SS: The games were crazy, but the International Friendship Palace is the most insane thing I've ever seen in my life. It's a 4000-room treasure museum cut into the beautiful MyoHyang—which means "fragrant and irregular”—Mountains.
It houses Kim Il Sung's treasures: gifts that have been given to him. You'll see punching rifles from Ceausescu, cars that Stalin gave him, trains from Mao Tse Tung. The best one is of this alligator holding a tray of rum punch from the Sandinistas. If you stopped for one minute in front of each treasure, it would take you a year and a half to see them all.
MM: Sounds like propaganda at its best . . .
SS: Well, yeah, it’s smart. It shows him giving his treasures back to the people, and more importantly, that the whole world loves North Koreans, that the whole world thinks they're the best. Let's say Jimmy Carter sent in an ashtray or something, it would show that even American presidents are sending gifts in beloved reverence to their great leader.
There’s a wax statue of him that China gave North Korea. You walk up to it reverently; bow to it and then do all this stuff. We're kind of like, ‘OK, we're bowing to a wax statue.’ There was a huge group of women coming up bawling their eyes out at the statue. They were apparently so happy to meet the president, the great leader. They believed they met him.
MM: You were given privileged treatment in North Korea, was it like that everywhere you travelled?
SS: No. The place where I really felt alienated was Jamaica. We went to Pasa-Pasa, the most hardcore party in Tivoli Gardens, which is the worst part of Kingston. It's thrown by the Shower posse, the biggest drug cartel in the world right now. When you drive there, you drive 100 miles an hour, you drive through red lights, and we're like, ‘what are we doing here?’ We were literally the only white people that had ever been there.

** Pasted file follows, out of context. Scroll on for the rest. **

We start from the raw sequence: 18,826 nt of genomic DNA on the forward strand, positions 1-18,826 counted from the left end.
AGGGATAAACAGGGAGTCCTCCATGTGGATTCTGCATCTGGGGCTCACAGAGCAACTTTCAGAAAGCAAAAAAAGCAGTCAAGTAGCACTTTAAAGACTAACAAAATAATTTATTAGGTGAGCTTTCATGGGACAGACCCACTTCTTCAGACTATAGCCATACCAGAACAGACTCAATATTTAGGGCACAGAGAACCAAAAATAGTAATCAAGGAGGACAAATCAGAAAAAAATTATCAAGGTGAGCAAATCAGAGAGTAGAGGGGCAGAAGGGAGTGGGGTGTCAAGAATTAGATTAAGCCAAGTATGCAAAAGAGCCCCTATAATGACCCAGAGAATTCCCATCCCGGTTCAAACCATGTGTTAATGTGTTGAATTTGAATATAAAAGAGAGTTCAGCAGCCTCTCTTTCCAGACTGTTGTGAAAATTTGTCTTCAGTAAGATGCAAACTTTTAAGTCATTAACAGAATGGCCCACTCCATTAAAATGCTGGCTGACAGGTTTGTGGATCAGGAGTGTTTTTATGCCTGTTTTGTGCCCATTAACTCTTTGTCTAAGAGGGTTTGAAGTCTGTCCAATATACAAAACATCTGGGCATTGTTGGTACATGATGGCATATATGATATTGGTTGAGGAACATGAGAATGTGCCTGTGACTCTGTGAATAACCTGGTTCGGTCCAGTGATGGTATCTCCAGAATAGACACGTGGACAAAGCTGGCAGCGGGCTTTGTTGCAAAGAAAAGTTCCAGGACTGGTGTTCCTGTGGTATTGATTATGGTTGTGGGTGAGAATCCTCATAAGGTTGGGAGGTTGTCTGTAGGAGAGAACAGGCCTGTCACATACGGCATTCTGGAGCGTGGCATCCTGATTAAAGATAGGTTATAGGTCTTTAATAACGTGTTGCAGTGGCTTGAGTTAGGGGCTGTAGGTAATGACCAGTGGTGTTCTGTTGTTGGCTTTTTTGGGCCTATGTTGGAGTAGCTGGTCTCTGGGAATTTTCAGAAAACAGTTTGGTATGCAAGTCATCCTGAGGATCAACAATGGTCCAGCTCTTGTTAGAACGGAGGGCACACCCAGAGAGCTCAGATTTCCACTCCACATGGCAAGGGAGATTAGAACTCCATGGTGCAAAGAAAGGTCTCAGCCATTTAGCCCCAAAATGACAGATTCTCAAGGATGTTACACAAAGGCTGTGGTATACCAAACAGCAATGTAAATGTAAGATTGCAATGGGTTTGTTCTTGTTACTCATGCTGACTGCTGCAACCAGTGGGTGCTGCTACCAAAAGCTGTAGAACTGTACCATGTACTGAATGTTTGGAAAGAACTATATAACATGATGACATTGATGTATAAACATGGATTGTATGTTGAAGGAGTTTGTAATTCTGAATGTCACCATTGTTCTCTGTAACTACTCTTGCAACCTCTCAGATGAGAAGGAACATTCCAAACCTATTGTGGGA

There's a guy with an AK on every street corner there. And they're like, ‘dem a lot of gunshot down here.’ When you get there, there's a wall with speakers and dancehall. These guys go nuts having this great crazy party, but they were also taking out guns, waving them in our faces. They hated us and it was obvious that they didn't want us there. It’s their music; it's their own thing.
MM: Has the rest of the world been receptive to VBS’ mission of turning Vice articles into video so far?
SS: We’ve been in the top 1000 sites in Croatia or Slovenia and lots of people in Yemen are watching it. We get a ton of people from Russia. I don't know why. A lot of people from Korea are watching VBS. At a bar in Beijing, this was after leaving North Korea, all these people come up to us saying, 'Hey, I know you. You're from VBS.' And that's weird. We never thought that people would know us there. It’s great.